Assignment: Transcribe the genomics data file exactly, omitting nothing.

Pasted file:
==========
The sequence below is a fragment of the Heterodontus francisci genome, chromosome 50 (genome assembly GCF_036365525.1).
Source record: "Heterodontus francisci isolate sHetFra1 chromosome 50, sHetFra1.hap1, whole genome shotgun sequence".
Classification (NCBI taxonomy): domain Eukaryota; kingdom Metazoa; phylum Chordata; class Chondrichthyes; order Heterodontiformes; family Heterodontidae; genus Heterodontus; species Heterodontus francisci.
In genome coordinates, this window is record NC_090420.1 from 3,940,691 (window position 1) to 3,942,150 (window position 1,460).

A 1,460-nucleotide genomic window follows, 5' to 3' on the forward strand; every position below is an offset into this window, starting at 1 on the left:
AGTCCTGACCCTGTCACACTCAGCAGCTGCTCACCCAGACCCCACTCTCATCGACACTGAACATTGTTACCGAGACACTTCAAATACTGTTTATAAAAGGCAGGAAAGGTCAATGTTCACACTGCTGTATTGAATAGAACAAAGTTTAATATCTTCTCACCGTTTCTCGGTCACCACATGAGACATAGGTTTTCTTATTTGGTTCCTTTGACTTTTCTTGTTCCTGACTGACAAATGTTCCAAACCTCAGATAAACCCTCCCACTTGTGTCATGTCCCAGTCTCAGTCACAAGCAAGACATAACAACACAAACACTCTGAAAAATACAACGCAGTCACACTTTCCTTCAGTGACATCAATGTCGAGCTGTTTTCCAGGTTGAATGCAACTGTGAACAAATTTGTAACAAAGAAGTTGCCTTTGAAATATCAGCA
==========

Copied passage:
The sequence below is a fragment of the Heterodontus francisci genome, chromosome 50 (genome assembly GCF_036365525.1).
Source record: "Heterodontus francisci isolate sHetFra1 chromosome 50, sHetFra1.hap1, whole genome shotgun sequence".
Classification (NCBI taxonomy): domain Eukaryota; kingdom Metazoa; phylum Chordata; class Chondrichthyes; order Heterodontiformes; family Heterodontidae; genus Heterodontus; species Heterodontus francisci.
In genome coordinates, this window is record NC_090420.1 from 3,940,691 (window position 1) to 3,942,150 (window position 1,460).

A 1,460-nucleotide genomic window follows, 5' to 3' on the forward strand; every position below is an offset into this window, starting at 1 on the left:
AGTCCTGACCCTGTCACACTCAGCAGCTGCTCACCCAGACCCCACTCTCATCGACACTGAACATTGTTACCGAGACACTTCAAATACTGTTTATAAAAGGCAGGAAAGGTCAATGTTCACACTGCTGTATTGAATAGAACAAAGTTTAATATCTTCTCACCGTTTCTCGGTCACCACATGAGACATAGGTTTTCTTATTTGGTTCCTTTGACTTTTCTTGTTCCTGACTGACAAATGTTCCAAACCTCAGATAAACCCTCCCACTTGTGTCATGTCCCAGTCTCAGTCACAAGCAAGACATAACAACACAAACACTCTGAAAAATACAACGCAGTCACACTTTCCTTCAGTGACATCAATGTCGAGCTGTTTTCCAGGTTGAATGCAACTGTGAACAAATTTGTAACAAAGAAGTTGCCTTTGAAATATCAGCA